Go. Outside. The. System. Again, this directly goes back to administrative leadership, because professional development opportunities should be as individualized as possible. Do your students learn in exactly the same ways? Do they need exactly the same things to be successful? Teachers are no different. Professional Development should never be a “one size fits all,” “fix it quick” approach. It should be targeted, meaningful, specific to teachers’ needs, and should always come with a package of long-term support, ready to use resources, and collaboration.
Now this one is a tough one, because you’re likely thinking to yourself, “I can’t change uninvolved parents or an unsupportive community.” Is it more difficult in certain schools or districts than others? Absolutely. But there is something to say about two schools in the same district with similar demographics and quality of teachers, when one school is thriving and the other is not. Are parents and community members welcomed into the school? Is communication clear and frequent? Are they invited to school events? Are they consistently provided with tools and resources that establish a positive bridge between the home/community and school? Are they treated as partners and stakeholders in school endeavors or as outsiders?
Administrators must promote the success and professionalism of their staff to parents and the wider community, thus enhancing “the public perception of teaching as a true profession.”(Inman, 2004).
In a supportive community , teachers feel valued, wanted, and motivated, which in turn encourages teachers to remain in the profession. “Without the support of the community, beginning teachers will continue to leave the profession for other endeavors which afford them positive feelings of efficacy and accomplishment. For communities to become more supportive of teachers and the conditions under which many of them teach, it will take a combined effort on the part of the school administration, other teachers, teacher education programs, and people in the community.” (Inman, 2004).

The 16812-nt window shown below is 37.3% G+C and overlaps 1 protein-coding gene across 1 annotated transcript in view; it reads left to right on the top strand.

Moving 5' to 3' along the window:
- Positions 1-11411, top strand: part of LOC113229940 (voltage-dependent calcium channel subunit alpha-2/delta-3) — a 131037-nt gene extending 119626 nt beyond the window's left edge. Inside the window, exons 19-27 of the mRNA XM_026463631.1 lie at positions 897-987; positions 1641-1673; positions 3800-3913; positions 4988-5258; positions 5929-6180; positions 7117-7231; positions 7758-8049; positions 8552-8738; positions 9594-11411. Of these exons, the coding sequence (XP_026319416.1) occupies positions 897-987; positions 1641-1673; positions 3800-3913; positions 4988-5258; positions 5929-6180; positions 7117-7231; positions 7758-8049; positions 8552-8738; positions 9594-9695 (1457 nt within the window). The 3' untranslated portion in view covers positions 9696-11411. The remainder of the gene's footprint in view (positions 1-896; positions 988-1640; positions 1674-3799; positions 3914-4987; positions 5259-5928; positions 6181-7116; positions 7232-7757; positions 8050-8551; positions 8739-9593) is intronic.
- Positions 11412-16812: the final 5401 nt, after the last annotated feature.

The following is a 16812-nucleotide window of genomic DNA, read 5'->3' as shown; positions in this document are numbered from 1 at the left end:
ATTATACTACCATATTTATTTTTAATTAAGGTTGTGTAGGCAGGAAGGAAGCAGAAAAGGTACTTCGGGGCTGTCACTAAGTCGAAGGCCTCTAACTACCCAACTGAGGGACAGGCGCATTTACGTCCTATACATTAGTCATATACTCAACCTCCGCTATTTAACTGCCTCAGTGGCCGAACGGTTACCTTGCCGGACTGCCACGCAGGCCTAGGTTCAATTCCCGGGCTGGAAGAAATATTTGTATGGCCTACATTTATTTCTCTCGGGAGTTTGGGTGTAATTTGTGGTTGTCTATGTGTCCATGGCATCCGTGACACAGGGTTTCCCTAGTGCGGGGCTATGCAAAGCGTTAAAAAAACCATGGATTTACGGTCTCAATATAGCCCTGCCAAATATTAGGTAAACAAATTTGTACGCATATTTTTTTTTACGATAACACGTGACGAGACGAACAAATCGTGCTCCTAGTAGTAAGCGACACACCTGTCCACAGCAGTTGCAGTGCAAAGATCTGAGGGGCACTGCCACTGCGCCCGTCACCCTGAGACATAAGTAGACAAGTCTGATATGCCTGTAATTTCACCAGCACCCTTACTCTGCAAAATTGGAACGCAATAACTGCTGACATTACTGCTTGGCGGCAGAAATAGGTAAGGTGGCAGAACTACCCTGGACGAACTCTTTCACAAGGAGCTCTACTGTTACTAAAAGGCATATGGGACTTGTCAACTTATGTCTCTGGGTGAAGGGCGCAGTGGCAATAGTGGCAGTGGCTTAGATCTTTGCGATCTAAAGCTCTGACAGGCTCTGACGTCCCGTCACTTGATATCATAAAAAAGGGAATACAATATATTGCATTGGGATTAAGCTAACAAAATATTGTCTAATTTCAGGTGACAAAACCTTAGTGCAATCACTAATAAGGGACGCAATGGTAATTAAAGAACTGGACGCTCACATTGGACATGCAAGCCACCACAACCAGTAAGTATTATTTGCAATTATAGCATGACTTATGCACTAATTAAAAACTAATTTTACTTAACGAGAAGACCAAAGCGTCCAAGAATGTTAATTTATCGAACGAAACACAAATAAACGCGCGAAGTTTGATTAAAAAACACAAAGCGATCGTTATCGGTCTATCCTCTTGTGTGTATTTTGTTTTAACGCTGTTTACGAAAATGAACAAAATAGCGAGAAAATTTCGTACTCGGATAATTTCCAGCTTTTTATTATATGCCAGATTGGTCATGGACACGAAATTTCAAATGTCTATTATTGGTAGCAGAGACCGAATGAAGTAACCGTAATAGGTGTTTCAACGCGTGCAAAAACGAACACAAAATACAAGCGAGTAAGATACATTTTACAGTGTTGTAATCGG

As you might have noticed, all four of the factors contributing to teacher job satisfaction and their commitment to stay in the classroom revolved around the following theme. This is something that we’ve always known, but regardless of common beliefs, we can actually do something about to improve teacher retention.
Who’s ready to change the game?
Please share this post with teachers, administrators, community leaders, and legislators.
Thank you to April Hughes, Angela Dudley, and Eva Burnett for contributing to this research assignment.
Digital papers by I Teach, What’s Your Superpower? (Megan Favre)
Fonts by KG Fonts
Patterson, J. H., Collins, L., & Abbott, G. (2004). A Study of Teacher Resilience in Urban Schools. Journal Of Instructional Psychology, 31(1), 3-11.
Skaalvik, E. M., & Skaalvik, S. (2011). Teacher job satisfaction and motivation to leave the teaching profession: Relations with school context, feeling of belonging, and emotional exhaustion. Teaching & Teacher Education, 27(6), 1029-1038. doi:10.1016/j.tate.2011.04.001
Guarino, C. M., Santibañez, L., & Daley, G. A. (2006). Teacher Recruitment and Retention: A Review of the Recent Empirical Literature. Review Of Educational Research, 76(2), 173-208.